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Between 2008 and 2012, institutions and individuals in Nebraska received $6.9 million from the National Endowment for the Humanities and Humanities Nebraska for projects that explore the human endeavor and preserve our cultural heritage.

Below are some examples.

  • Two hundred thousand pages of historic newspapers published between 1860 and 1922, such as the Omaha Daily Bee and the Red Cloud Chief, are being digitized by the University of Nebraska and the Nebraska State Historical Society. Supported by a $563,000 grant, this work comes as part of Chronicling America, an NEH–Library of Congress partnership.
  • The Joslyn Art Museum, Omaha, has received a $150,000 research grant to support an annotated translation of The North American Journals of Prince Maximilian of Wied. In the 1830s Maximilian journeyed up the Missouri River, writing three volumes of notes on native cultures, flora, and fauna.
  • Assisted by a $166,400 education grant, Nebraska Wesleyan University, Lincoln, held two K–12 teacher seminars in 2010 on the topic “Shifting Power on the Plains.” Participants worked with historians, curators, and master teachers at historic Fort Robinson, learning about the Great Plains’ role in the shaping of modern America.
  • Supported by a $300,000 grant, the Walt Whitman Archive, at the University of Nebraska, Lincoln, has prepared a scholarly electronic edition of Whitman’s Civil War writings. Hundreds of letters, poems, articles, and notebooks have been edited and published online, many for the first time.
  • Assisted by a $500,000 challenge grant, Nebraska Educational Telecommunications is building a digital humanities endowment to preserve and repurpose its library of television and radio productions for broadcast and online audiences.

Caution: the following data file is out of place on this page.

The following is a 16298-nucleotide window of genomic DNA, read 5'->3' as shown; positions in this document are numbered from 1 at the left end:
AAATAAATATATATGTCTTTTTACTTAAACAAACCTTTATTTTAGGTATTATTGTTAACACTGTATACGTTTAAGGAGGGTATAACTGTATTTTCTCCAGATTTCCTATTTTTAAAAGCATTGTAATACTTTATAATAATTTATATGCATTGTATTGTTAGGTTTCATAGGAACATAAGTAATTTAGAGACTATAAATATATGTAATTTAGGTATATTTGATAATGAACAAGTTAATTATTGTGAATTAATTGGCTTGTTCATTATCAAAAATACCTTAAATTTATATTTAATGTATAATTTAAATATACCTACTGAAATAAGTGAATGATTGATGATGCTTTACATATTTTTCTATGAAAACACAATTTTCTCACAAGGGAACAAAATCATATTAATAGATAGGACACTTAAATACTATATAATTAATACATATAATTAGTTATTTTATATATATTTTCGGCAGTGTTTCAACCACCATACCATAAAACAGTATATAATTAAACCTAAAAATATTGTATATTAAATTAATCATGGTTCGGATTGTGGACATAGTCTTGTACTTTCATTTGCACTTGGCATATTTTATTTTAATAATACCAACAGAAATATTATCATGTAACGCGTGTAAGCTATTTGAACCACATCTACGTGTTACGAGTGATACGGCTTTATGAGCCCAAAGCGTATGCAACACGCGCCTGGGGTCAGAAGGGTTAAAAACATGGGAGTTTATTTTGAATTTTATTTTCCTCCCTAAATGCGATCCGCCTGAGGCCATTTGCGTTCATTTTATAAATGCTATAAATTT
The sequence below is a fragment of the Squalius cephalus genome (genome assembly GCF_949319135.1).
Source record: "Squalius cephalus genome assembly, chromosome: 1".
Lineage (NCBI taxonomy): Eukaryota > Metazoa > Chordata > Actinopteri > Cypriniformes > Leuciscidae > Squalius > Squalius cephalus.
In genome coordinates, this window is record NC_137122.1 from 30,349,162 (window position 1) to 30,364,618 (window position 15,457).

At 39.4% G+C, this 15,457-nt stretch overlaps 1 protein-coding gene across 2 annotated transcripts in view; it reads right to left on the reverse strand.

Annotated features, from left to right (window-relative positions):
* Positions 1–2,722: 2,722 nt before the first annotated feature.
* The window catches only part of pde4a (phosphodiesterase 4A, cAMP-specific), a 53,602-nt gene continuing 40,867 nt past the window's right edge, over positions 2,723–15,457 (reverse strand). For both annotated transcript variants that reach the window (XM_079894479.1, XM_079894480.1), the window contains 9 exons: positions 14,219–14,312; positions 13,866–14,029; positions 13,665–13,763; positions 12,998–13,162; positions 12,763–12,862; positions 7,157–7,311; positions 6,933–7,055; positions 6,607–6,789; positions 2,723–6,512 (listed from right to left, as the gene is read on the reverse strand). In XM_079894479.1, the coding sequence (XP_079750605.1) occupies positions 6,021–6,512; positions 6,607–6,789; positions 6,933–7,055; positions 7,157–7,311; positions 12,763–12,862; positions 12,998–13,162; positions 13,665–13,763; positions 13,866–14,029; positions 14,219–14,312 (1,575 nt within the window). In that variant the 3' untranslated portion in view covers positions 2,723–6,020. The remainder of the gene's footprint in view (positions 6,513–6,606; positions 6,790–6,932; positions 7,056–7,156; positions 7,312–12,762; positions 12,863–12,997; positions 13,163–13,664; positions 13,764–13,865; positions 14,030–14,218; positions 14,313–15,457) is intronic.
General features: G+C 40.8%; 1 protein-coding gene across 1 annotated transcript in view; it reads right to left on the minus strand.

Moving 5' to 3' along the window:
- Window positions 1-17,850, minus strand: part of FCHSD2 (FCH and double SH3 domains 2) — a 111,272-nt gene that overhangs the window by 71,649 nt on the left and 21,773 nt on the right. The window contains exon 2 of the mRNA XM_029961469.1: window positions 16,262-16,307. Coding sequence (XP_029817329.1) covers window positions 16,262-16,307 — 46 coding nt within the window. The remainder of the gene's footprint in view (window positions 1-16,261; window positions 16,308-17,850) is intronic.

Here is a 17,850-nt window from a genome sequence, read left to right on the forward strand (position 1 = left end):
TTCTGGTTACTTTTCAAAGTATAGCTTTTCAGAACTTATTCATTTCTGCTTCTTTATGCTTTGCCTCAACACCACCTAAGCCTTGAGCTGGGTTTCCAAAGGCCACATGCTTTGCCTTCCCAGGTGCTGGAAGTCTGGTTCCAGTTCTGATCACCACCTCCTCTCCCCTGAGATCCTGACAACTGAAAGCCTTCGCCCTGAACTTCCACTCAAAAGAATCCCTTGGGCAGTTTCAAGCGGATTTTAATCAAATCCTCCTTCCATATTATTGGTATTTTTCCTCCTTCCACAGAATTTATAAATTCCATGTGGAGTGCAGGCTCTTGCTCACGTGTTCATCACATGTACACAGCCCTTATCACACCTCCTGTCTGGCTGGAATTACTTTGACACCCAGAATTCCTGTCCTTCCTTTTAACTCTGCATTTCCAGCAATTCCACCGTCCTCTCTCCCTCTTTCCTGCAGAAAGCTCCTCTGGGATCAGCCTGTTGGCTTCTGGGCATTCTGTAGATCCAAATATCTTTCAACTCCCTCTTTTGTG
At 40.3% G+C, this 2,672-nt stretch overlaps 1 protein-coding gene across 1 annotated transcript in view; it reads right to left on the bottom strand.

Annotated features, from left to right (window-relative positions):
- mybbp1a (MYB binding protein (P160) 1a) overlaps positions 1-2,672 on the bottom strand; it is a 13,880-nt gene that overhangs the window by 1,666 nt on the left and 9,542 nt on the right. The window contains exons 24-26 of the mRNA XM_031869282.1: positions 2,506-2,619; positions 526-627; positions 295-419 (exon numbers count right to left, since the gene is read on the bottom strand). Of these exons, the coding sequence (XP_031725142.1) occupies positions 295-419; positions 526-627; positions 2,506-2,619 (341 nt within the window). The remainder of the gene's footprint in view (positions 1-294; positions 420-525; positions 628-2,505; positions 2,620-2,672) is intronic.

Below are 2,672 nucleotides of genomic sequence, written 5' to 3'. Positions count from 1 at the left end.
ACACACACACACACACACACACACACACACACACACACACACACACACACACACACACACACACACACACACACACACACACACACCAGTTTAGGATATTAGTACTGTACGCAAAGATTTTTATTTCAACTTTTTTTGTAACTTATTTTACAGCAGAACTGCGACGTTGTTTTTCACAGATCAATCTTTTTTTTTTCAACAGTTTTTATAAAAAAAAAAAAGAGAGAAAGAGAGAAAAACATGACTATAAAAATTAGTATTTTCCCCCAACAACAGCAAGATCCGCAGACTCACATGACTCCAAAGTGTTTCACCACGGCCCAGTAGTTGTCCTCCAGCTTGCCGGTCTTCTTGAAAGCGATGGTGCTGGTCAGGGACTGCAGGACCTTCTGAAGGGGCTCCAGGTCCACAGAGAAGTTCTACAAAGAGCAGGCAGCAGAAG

• By connecting distant places, railroads linked great numbers of people, towns, and markets in a vast process of economic and social change. Researchers at the University of Nebraska, Lincoln, working with colleagues at the University of Portsmouth, received a $99,500 grant to integrate data on railroad development in the Great Plains and Northeast in order to visualize this complex historical process.
  • 2013 saw Nebraska’s 15th annual Capitol Forum on America’s Future, a discussion program in which high school students reflect on domestic and global issues among their peers and members of the state’s congressional delegation. Students from twenty-eight high schools from across the state participated.
  • In 2012–13, Humanities Nebraska arranged for the Smithsonian exhibition Journey Stories to reach seven locations from Omaha to Alliance, showing how physical mobility and travel have shaped America’s destiny.
  • The Nebraska Book Festival, held annually in Lincoln, features readings from local authors’ works, a luncheon honoring the Nebraska Book Award winners, free writing workshops, and panel discussions. Humanities Nebraska and the Nebraska Center for the Book are cosponsors.